For more than 30 years, My Little Pony dolls have captivated audiences with tie-in animated series. Licensed by Hasbro/Manufactured by Funrise
The earliest toys were deceptively simple and made from wood and other materials found around the house; popular toys from a century ago were designed purely for play. Even half a century ago, there was little thought of releasing toys based purely on whether or not they could support an animated series or motion picture. Today, toys are big business, and many end up spurring major franchises, inspiring TV shows, films and entire lines of non-toy merchandise. Read on to learn more about some toys that started small and went on to become big brands, eventually bringing in millions or even billions of dollars to their creative and manufacturing teams.
10: My Little Pony
Mattel produced the earliest versions of My Little Pony during the 1980s, enjoying modest sales until the franchise expanded into a full-fledged entertainment empire. MLP sales totaled a respectable $25 million in 1983; when the company released its first television special the next year, sales more than tripled to $85 million. By 1985, My Little Pony toys sold in excess of $100 million annually. A 1986 animated series helped the company sell more than150 million of the pastel-hued horses by the end of the '80s [source: Seiter]. The series enjoyed numerous revivals over the years, but interest truly peaked with the release of a 2010 animated series "My Little Pony: Friendship is Magic." People of all ages tuned in to relive their childhoods, or fell in love with MLP for the first time. In 2013, fans could choose from more than 200 licensed MLP products, and the Ponies themselves had become one of Hasbro's best-selling lines [sources: Global License and McGrath]. A theatrical release inspired by the series is scheduled for 2017.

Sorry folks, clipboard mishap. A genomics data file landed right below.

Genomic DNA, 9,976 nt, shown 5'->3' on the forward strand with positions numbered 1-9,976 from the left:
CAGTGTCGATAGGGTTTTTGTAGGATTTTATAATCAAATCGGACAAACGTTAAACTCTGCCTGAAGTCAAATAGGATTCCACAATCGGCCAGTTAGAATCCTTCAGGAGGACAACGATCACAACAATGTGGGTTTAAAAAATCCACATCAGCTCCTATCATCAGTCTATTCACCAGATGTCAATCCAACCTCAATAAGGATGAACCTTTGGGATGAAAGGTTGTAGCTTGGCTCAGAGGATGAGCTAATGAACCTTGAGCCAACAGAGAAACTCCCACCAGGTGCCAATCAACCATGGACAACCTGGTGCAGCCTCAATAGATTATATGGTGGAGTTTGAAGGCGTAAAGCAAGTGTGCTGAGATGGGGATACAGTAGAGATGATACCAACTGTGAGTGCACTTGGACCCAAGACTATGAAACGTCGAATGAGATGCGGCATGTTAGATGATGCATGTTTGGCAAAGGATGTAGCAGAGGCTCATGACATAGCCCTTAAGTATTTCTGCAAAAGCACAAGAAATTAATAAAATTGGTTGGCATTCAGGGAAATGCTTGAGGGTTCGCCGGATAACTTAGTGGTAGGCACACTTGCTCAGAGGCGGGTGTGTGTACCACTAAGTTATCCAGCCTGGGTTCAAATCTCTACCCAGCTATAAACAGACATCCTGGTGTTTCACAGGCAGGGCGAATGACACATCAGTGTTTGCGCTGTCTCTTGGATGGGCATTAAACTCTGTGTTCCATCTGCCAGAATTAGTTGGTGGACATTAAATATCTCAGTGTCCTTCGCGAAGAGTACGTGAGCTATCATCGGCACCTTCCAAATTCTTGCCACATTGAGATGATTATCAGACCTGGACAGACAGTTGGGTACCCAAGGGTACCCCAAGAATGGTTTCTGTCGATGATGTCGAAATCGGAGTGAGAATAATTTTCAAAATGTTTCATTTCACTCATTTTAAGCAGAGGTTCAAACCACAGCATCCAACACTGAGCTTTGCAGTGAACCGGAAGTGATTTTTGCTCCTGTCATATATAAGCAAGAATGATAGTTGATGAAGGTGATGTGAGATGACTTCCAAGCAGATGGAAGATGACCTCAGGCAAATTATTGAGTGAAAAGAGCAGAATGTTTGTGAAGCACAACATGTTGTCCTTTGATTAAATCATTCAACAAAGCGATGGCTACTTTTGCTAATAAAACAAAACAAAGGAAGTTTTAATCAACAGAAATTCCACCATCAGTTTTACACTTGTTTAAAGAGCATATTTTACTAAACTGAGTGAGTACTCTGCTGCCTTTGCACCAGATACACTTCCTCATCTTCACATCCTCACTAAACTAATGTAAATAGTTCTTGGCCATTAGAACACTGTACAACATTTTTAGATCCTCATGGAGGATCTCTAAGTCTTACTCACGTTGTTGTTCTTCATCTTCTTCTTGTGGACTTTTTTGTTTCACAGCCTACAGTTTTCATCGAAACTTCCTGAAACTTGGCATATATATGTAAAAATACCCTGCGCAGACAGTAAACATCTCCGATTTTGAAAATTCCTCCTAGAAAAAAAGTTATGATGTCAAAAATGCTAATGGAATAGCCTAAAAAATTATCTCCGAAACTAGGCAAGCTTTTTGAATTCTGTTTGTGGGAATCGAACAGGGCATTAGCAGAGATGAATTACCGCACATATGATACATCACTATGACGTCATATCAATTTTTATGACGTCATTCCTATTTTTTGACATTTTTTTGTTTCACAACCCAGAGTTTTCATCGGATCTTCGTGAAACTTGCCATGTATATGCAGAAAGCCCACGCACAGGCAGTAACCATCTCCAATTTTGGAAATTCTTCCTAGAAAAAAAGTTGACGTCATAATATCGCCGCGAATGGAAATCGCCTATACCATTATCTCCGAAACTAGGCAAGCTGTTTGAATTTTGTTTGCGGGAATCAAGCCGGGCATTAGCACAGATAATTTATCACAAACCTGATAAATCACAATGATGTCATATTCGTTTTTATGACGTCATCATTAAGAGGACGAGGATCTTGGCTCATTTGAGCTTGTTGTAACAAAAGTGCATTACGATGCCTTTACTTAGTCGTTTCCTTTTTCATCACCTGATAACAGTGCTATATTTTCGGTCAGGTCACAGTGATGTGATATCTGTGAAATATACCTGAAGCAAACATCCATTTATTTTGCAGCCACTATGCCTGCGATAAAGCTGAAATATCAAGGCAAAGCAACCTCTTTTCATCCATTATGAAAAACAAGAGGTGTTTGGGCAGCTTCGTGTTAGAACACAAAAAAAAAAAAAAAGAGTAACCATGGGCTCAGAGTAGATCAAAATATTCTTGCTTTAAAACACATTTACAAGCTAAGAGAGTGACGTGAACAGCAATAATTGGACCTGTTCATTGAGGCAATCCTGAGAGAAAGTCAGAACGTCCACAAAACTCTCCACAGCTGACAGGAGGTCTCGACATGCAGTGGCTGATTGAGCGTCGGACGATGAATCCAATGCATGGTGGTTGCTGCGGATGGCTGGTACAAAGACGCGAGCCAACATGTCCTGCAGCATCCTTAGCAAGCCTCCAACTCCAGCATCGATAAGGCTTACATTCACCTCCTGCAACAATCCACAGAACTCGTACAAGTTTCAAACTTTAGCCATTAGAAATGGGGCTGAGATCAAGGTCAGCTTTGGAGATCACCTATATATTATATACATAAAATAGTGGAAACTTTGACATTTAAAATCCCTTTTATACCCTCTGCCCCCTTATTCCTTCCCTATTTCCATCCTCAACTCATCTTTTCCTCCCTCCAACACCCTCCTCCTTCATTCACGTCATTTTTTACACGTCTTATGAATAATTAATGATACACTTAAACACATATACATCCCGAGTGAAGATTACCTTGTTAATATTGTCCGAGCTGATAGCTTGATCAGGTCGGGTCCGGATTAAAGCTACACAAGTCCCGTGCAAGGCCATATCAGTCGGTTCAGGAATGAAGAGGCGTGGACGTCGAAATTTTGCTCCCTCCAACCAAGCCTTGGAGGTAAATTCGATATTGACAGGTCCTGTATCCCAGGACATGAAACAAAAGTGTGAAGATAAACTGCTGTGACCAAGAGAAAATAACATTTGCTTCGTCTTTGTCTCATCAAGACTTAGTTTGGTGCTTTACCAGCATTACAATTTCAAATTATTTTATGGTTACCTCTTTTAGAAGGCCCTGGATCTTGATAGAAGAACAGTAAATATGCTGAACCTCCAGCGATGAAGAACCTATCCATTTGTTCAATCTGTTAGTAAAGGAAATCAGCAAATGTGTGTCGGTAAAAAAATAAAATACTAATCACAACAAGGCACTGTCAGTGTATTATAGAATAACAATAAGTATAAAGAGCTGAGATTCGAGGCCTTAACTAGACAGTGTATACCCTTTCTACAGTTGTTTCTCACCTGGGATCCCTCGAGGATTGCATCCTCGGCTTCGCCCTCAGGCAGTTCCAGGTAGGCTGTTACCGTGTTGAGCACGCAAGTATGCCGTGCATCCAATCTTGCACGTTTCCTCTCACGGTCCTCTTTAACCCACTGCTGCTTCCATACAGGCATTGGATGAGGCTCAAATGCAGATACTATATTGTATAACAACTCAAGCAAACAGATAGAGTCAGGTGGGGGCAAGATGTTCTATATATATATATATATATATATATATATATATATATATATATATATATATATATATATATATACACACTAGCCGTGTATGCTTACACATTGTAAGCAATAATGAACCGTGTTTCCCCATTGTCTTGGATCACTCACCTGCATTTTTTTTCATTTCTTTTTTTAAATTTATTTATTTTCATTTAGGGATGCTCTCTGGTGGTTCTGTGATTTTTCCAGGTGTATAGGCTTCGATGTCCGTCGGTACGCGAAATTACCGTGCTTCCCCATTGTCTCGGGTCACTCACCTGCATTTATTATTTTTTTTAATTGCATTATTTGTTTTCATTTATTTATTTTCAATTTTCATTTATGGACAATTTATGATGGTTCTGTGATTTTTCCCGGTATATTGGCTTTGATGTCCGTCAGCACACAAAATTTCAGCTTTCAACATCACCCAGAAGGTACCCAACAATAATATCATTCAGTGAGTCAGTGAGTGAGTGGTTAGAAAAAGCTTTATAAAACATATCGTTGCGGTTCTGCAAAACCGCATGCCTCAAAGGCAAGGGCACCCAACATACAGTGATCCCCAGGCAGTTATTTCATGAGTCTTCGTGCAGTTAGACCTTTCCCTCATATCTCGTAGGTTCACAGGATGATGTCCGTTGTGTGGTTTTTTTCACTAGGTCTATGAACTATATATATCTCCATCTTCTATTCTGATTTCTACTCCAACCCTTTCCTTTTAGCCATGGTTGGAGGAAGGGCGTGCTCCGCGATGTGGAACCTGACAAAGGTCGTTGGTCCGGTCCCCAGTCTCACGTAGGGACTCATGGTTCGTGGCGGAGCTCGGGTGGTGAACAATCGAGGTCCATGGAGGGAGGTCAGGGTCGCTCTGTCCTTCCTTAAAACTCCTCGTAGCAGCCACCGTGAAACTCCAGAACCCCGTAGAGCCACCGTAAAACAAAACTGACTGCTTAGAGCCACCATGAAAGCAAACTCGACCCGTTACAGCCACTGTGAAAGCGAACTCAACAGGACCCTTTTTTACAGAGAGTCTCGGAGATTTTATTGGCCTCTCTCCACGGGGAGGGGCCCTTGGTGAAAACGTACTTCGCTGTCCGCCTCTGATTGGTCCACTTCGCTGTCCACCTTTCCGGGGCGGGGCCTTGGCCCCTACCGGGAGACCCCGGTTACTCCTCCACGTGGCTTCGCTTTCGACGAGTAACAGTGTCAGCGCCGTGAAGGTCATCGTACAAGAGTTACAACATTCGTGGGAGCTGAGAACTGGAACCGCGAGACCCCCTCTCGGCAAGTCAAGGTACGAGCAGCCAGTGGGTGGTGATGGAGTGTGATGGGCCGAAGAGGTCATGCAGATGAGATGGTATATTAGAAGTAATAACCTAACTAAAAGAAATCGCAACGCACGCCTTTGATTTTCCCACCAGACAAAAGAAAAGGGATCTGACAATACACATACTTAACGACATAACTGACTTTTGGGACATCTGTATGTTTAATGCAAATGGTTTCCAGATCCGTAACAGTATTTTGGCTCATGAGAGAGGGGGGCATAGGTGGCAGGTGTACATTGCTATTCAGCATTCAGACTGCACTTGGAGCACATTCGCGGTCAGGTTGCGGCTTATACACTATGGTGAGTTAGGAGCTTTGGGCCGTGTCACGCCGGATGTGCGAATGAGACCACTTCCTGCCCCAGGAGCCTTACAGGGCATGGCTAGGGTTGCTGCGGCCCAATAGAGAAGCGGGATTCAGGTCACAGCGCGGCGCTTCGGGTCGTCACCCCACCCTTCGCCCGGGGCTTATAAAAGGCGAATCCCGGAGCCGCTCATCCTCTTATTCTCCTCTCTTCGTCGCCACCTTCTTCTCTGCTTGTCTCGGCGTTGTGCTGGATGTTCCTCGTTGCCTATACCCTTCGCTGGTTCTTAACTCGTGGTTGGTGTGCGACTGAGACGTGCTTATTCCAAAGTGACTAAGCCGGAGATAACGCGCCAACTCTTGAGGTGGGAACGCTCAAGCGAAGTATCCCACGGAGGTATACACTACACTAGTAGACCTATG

9: Cabbage Patch Kids
Xavier Roberts was a 21-year old student when he came up with the idea for Cabbage Patch Kids. He started selling the dolls at local craft fairs as Little People in the late '70s, and later at Babyland General Hospital in Cleveland, Ga. The dolls were so popular they eventually attracted the attention of toy maker Coleco. Once Coleco began mass-production of the Cabbage Patch Kids, they became the hottest toy around, resulting in full-on fights at toy stores across the country come Christmas time. The company sold more than 3 million dolls in 1983 alone, and by 1985, annual sales exceeded $600 million [sources: Townsend, A. and Townsend]. While the demand for Cabbage Patch Kids eventually died down, the toy is still going strong more than three decades later, with sales of $50 million a year as of 2014 -- and yes, you can still take a visit to Babyland General Hospital to witness the miracle of CPK birth the next time you're in Georgia.
8: G.I. Joe
Hasbro launched the G.I. Joe toy line in 1964, and by 1966, the military-style dolls were responsible for two-thirds of the company's profits [source: Stamp]. As interest in G.I. Joe waned, Hasbro discontinued the line in the late '70s, only to re-introduce it again a few years later. This early-'80s Joe took on a whole new image, with a hard plastic body and a much smaller size -- similar to the design of the original "Star Wars" action figures which ruled toy stores at the time. This time, Hasbro launched a cartoon series to help promote the brand and spur sales. The tactic worked, and G.I. Joe toys have remained in continuous production for more than 30 years. A 2009 film inspired by the toy took in more than $300 million worldwide, while a 2013 sequel made a cool $375 million [source: O' Connell].